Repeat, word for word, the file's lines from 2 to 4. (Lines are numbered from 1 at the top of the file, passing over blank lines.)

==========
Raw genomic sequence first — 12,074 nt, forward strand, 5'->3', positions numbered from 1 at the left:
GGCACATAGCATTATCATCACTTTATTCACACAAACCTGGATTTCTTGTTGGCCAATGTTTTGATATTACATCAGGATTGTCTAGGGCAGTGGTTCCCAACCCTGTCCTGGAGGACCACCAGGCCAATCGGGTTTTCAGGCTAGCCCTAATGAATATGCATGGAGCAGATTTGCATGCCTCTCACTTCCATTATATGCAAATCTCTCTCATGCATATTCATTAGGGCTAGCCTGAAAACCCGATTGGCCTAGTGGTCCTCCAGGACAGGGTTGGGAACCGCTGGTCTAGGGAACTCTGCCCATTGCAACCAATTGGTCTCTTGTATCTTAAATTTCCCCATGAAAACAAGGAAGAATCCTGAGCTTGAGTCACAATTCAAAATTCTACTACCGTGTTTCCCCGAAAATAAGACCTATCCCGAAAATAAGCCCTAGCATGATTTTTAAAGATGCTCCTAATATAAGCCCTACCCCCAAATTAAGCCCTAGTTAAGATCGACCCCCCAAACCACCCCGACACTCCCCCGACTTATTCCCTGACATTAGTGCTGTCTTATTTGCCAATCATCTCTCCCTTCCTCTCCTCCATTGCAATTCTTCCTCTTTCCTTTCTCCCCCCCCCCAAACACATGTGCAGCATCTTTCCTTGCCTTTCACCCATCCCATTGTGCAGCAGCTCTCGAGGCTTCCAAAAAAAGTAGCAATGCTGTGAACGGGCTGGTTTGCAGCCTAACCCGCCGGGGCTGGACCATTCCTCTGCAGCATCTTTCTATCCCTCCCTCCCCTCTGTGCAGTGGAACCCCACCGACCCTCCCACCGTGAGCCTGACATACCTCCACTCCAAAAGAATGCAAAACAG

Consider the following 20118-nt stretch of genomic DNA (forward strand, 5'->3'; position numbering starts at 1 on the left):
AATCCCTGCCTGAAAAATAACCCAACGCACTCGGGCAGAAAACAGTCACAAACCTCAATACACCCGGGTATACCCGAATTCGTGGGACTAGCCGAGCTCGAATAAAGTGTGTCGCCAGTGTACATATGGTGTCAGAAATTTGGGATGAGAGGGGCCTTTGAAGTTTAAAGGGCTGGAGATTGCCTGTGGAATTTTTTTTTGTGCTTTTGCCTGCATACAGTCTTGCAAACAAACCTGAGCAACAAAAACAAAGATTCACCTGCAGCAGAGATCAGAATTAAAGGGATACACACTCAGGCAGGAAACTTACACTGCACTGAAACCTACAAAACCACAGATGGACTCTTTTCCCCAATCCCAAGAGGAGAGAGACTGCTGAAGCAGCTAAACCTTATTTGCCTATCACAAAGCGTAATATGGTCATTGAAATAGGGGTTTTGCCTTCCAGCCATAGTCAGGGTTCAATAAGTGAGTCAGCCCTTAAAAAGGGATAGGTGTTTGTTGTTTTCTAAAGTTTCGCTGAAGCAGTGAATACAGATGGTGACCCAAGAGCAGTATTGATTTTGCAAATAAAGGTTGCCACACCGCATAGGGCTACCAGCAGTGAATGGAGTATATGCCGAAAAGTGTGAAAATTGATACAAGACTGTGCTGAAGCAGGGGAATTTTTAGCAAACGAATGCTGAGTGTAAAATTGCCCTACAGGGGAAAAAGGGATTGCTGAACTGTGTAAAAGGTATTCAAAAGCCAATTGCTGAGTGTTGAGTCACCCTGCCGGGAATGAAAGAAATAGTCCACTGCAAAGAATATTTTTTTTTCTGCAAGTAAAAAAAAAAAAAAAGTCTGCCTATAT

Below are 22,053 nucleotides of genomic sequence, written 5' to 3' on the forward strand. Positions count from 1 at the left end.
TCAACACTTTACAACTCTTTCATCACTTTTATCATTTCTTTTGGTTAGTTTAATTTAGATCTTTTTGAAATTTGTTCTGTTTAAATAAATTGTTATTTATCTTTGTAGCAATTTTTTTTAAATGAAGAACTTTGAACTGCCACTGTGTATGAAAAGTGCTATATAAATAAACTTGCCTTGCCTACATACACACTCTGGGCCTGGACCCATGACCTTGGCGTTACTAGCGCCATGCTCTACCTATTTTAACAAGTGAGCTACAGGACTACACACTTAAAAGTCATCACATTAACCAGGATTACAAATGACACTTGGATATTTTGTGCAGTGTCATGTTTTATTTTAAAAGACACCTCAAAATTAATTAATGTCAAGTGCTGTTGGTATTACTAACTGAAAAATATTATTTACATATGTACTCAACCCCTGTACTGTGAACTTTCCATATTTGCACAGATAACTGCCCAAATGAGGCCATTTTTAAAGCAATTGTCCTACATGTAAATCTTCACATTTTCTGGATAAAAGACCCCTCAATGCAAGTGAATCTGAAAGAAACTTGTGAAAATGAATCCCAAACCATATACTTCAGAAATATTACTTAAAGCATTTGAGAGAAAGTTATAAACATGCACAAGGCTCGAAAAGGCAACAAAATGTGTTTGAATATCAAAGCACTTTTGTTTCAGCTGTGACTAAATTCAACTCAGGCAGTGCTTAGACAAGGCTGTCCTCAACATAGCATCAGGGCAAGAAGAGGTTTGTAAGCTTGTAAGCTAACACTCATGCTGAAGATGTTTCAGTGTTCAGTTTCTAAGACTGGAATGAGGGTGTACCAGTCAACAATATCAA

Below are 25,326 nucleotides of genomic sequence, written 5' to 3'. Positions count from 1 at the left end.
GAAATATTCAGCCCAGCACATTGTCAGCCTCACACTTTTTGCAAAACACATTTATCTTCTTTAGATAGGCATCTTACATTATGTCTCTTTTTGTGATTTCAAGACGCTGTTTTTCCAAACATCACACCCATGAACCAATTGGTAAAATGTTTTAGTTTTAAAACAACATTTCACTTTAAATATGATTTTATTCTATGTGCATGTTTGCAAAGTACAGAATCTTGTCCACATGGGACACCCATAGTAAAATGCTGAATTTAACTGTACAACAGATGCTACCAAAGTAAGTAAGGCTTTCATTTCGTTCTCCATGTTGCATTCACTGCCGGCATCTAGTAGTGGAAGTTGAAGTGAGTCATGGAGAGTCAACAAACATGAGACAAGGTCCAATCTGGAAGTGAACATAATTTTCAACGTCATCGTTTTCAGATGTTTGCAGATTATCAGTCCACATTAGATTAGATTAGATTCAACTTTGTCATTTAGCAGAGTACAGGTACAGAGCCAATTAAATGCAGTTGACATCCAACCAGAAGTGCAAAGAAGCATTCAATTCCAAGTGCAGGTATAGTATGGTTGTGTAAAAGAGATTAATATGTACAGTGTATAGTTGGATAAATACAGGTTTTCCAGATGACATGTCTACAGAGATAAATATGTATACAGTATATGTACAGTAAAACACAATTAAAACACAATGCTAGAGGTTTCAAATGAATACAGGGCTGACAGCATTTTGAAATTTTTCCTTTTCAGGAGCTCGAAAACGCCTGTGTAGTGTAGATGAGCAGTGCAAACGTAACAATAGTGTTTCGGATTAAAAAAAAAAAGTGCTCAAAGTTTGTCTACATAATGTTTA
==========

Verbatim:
GGCACATAGCATTATCATCACTTTATTCACACAAACCTGGATTTCTTGTTGGCCAATGTTTTGATATTACATCAGGATTGTCTAGGGCAGTGGTTCCCAACCCTGTCCTGGAGGACCACCAGGCCAATCGGGTTTTCAGGCTAGCCCTAATGAATATGCATGGAGCAGATTTGCATGCCTCTCACTTCCATTATATGCAAATCTCTCTCATGCATATTCATTAGGGCTAGCCTGAAAACCCGATTGGCCTAGTGGTCCTCCAGGACAGGGTTGGGAACCGCTGGTCTAGGGAACTCTGCCCATTGCAACCAATTGGTCTCTTGTATCTTAAATTTCCCCATGAAAACAAGGAAGAATCCTGAGCTTGAGTCACAATTCAAAATTCTACTACCGTGTTTCCCCGAAAATAAGACCTATCCCGAAAATAAGCCCTAGCATGATTTTTAAAGATGCTCCTAATATAAGCCCTACCCCCAAATTAAGCCCTAGTTAAGATCGACCCCCCAAACCACCCCGACACTCCCCCGACTTATTCCCTGACATTAGTGCTGTCTTATTTGCCAATCATCTCTCCCTTCCTCTCCTCCATTGCAATTCTTCCTCTTTCCTTTCTCCCCCCCCCCAAACACATGTGCAGCATCTTTCCTTGCCTTTCACCCATCCCATTGTGCAGCAGCTCTCGAGGCTTCCAAAAAAAGTAGCAATGCTGTGAACGGGCTGGTTTGCAGCCTAACCCGCCGGGGCTGGACCATTCCTCTGCAGCATCTTTCTATCCCTCCCTCCCCTCTGTGCAGTGGAACCCCACCGACCCTCCCACCGTGAGCCTGACATACCTCCACTCCAAAAGAATGCAAAACAG

Consider the following 20118-nt stretch of genomic DNA (forward strand, 5'->3'; position numbering starts at 1 on the left):
AATCCCTGCCTGAAAAATAACCCAACGCACTCGGGCAGAAAACAGTCACAAACCTCAATACACCCGGGTATACCCGAATTCGTGGGACTAGCCGAGCTCGAATAAAGTGTGTCGCCAGTGTACATATGGTGTCAGAAATTTGGGATGAGAGGGGCCTTTGAAGTTTAAAGGGCTGGAGATTGCCTGTGGAATTTTTTTTTGTGCTTTTGCCTGCATACAGTCTTGCAAACAAACCTGAGCAACAAAAACAAAGATTCACCTGCAGCAGAGATCAGAATTAAAGGGATACACACTCAGGCAGGAAACTTACACTGCACTGAAACCTACAAAACCACAGATGGACTCTTTTCCCCAATCCCAAGAGGAGAGAGACTGCTGAAGCAGCTAAACCTTATTTGCCTATCACAAAGCGTAATATGGTCATTGAAATAGGGGTTTTGCCTTCCAGCCATAGTCAGGGTTCAATAAGTGAGTCAGCCCTTAAAAAGGGATAGGTGTTTGTTGTTTTCTAAAGTTTCGCTGAAGCAGTGAATACAGATGGTGACCCAAGAGCAGTATTGATTTTGCAAATAAAGGTTGCCACACCGCATAGGGCTACCAGCAGTGAATGGAGTATATGCCGAAAAGTGTGAAAATTGATACAAGACTGTGCTGAAGCAGGGGAATTTTTAGCAAACGAATGCTGAGTGTAAAATTGCCCTACAGGGGAAAAAGGGATTGCTGAACTGTGTAAAAGGTATTCAAAAGCCAATTGCTGAGTGTTGAGTCACCCTGCCGGGAATGAAAGAAATAGTCCACTGCAAAGAATATTTTTTTTTCTGCAAGTAAAAAAAAAAAAAAAGTCTGCCTATAT